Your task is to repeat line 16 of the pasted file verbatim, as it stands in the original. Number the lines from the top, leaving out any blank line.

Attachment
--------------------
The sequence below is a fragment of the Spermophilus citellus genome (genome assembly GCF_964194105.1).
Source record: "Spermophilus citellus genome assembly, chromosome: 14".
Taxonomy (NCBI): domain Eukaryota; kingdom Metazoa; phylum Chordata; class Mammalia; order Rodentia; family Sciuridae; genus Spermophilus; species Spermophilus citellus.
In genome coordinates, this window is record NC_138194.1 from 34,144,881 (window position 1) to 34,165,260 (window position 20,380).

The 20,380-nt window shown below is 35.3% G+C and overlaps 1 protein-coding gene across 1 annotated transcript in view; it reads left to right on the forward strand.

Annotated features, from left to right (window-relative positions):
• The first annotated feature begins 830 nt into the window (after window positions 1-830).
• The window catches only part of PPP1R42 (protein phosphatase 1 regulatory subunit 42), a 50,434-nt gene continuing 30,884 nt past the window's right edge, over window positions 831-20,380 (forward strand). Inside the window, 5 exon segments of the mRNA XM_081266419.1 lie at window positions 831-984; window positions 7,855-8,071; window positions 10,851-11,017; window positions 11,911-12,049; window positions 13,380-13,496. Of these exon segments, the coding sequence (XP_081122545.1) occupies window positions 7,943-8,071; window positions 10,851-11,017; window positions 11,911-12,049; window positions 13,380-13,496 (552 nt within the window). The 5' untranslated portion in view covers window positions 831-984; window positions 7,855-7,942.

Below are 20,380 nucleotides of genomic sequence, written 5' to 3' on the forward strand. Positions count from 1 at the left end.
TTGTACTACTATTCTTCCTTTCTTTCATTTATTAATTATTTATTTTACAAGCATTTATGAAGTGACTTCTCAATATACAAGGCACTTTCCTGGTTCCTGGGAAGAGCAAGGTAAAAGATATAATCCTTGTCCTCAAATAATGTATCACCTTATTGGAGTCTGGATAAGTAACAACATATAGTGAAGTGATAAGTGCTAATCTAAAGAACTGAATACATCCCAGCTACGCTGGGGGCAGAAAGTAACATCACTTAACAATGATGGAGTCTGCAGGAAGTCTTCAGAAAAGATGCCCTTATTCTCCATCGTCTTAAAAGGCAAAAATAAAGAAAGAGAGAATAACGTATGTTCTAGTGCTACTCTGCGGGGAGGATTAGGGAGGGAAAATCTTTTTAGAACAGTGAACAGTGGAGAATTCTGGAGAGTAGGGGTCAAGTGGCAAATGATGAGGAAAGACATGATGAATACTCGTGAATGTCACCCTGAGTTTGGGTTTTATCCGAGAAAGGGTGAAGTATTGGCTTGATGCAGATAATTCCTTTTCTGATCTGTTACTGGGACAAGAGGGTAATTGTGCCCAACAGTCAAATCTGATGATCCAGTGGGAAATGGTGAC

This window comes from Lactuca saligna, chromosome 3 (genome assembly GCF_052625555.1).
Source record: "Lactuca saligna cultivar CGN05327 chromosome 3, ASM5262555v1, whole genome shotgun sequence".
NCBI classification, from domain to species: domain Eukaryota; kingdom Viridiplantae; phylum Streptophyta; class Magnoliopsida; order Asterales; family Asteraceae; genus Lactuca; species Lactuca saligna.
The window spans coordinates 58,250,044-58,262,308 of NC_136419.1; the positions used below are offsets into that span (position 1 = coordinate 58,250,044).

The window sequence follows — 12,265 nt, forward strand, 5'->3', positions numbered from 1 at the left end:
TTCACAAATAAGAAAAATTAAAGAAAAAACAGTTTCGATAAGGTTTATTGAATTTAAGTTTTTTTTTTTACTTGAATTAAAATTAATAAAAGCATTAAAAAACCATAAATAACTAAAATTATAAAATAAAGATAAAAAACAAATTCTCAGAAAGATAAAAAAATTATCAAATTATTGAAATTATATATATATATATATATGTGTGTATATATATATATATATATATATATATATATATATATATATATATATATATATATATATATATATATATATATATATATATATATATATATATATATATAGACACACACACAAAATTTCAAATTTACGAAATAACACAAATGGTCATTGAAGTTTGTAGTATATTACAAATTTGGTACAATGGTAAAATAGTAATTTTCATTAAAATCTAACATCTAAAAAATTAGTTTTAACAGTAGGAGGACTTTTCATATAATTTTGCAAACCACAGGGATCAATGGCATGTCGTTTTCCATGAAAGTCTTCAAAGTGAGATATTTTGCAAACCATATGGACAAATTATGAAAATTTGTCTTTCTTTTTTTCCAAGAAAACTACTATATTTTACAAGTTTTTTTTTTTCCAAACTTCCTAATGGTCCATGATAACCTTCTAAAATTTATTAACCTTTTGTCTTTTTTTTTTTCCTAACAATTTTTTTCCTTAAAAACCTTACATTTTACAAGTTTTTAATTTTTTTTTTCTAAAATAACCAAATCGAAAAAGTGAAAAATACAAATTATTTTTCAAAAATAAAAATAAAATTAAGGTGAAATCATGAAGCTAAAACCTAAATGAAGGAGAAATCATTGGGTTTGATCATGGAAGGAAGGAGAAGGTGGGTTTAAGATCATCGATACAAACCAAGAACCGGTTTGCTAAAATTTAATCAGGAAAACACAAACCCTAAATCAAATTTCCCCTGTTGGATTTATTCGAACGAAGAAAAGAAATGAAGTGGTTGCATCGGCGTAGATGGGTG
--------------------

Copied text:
TTCACAAATAAGAAAAATTAAAGAAAAAACAGTTTCGATAAGGTTTATTGAATTTAAGTTTTTTTTTTTACTTGAATTAAAATTAATAAAAGCATTAAAAAACCATAAATAACTAAAATTATAAAATAAAGATAAAAAACAAATTCTCAGAAAGATAAAAAAATTATCAAATTATTGAAATTATATATATATATATATATGTGTGTATATATATATATATATATATATATATATATATATATATATATATATATATATATATATATATATATATATATATATATATATATATATATATATATATAGACACACACACAAAATTTCAAATTTACGAAATAACACAAATGGTCATTGAAGTTTGTAGTATATTACAAATTTGGTACAATGGTAAAATAGTAATTTTCATTAAAATCTAACATCTAAAAAATTAGTTTTAACAGTAGGAGGACTTTTCATATAATTTTGCAAACCACAGGGATCAATGGCATGTCGTTTTCCATGAAAGTCTTCAAAGTGAGATATTTTGCAAACCATATGGACAAATTATGAAAATTTGTCTTTCTTTTTTTCCAAGAAAACTACTATATTTTACAAGTTTTTTTTTTTCCAAACTTCCTAATGGTCCATGATAACCTTCTAAAATTTATTAACCTTTTGTCTTTTTTTTTTTCCTAACAATTTTTTTCCTTAAAAACCTTACATTTTACAAGTTTTTAATTTTTTTTTTCTAAAATAACCAAATCGAAAAAGTGAAAAATACAAATTATTTTTCAAAAATAAAAATAAAATTAAGGTGAAATCATGAAGCTAAAACCTAAATGAAGGAGAAATCATTGGGTTTGATCATGGAAGGAAGGAGAAGGTGGGTTTAAGATCATCGATACAAACCAAGAACCGGTTTGCTAAAATTTAATCAGGAAAACACAAACCCTAAATCAAATTTCCCCTGTTGGATTTATTCGAACGAAGAAAAGAAATGAAGTGGTTGCATCGGCGTAGATGGGTG